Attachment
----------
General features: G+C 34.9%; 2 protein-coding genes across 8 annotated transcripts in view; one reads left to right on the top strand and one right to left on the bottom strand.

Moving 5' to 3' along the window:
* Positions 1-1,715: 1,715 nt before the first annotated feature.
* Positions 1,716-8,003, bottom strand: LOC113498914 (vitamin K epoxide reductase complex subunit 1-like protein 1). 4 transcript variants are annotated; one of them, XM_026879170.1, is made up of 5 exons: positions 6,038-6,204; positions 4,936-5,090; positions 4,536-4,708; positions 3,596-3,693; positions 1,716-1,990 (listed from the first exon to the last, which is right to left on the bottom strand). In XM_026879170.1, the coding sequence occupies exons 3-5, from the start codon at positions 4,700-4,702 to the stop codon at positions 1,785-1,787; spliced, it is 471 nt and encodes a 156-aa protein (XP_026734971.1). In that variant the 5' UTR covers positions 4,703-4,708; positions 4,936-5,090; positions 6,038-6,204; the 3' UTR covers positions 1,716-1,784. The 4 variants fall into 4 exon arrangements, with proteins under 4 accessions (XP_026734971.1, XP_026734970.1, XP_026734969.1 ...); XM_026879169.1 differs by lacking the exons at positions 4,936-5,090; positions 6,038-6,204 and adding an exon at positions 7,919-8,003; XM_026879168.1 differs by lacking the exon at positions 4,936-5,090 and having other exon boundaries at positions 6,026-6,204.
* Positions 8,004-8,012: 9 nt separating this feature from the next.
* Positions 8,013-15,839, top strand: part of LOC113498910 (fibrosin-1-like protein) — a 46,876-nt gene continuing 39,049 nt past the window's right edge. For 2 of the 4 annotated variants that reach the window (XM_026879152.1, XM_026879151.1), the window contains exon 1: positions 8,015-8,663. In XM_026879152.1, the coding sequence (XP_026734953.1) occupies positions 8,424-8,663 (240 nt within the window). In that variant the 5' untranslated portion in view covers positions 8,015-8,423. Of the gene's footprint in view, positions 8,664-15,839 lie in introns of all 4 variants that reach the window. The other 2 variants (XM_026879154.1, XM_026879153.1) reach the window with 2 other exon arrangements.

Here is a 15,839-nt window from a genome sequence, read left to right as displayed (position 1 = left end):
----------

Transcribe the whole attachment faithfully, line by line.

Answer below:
General features: G+C 34.9%; 2 protein-coding genes across 8 annotated transcripts in view; one reads left to right on the top strand and one right to left on the bottom strand.

Moving 5' to 3' along the window:
* Positions 1-1,715: 1,715 nt before the first annotated feature.
* Positions 1,716-8,003, bottom strand: LOC113498914 (vitamin K epoxide reductase complex subunit 1-like protein 1). 4 transcript variants are annotated; one of them, XM_026879170.1, is made up of 5 exons: positions 6,038-6,204; positions 4,936-5,090; positions 4,536-4,708; positions 3,596-3,693; positions 1,716-1,990 (listed from the first exon to the last, which is right to left on the bottom strand). In XM_026879170.1, the coding sequence occupies exons 3-5, from the start codon at positions 4,700-4,702 to the stop codon at positions 1,785-1,787; spliced, it is 471 nt and encodes a 156-aa protein (XP_026734971.1). In that variant the 5' UTR covers positions 4,703-4,708; positions 4,936-5,090; positions 6,038-6,204; the 3' UTR covers positions 1,716-1,784. The 4 variants fall into 4 exon arrangements, with proteins under 4 accessions (XP_026734971.1, XP_026734970.1, XP_026734969.1 ...); XM_026879169.1 differs by lacking the exons at positions 4,936-5,090; positions 6,038-6,204 and adding an exon at positions 7,919-8,003; XM_026879168.1 differs by lacking the exon at positions 4,936-5,090 and having other exon boundaries at positions 6,026-6,204.
* Positions 8,004-8,012: 9 nt separating this feature from the next.
* Positions 8,013-15,839, top strand: part of LOC113498910 (fibrosin-1-like protein) — a 46,876-nt gene continuing 39,049 nt past the window's right edge. For 2 of the 4 annotated variants that reach the window (XM_026879152.1, XM_026879151.1), the window contains exon 1: positions 8,015-8,663. In XM_026879152.1, the coding sequence (XP_026734953.1) occupies positions 8,424-8,663 (240 nt within the window). In that variant the 5' untranslated portion in view covers positions 8,015-8,423. Of the gene's footprint in view, positions 8,664-15,839 lie in introns of all 4 variants that reach the window. The other 2 variants (XM_026879154.1, XM_026879153.1) reach the window with 2 other exon arrangements.

Here is a 15,839-nt window from a genome sequence, read left to right as displayed (position 1 = left end):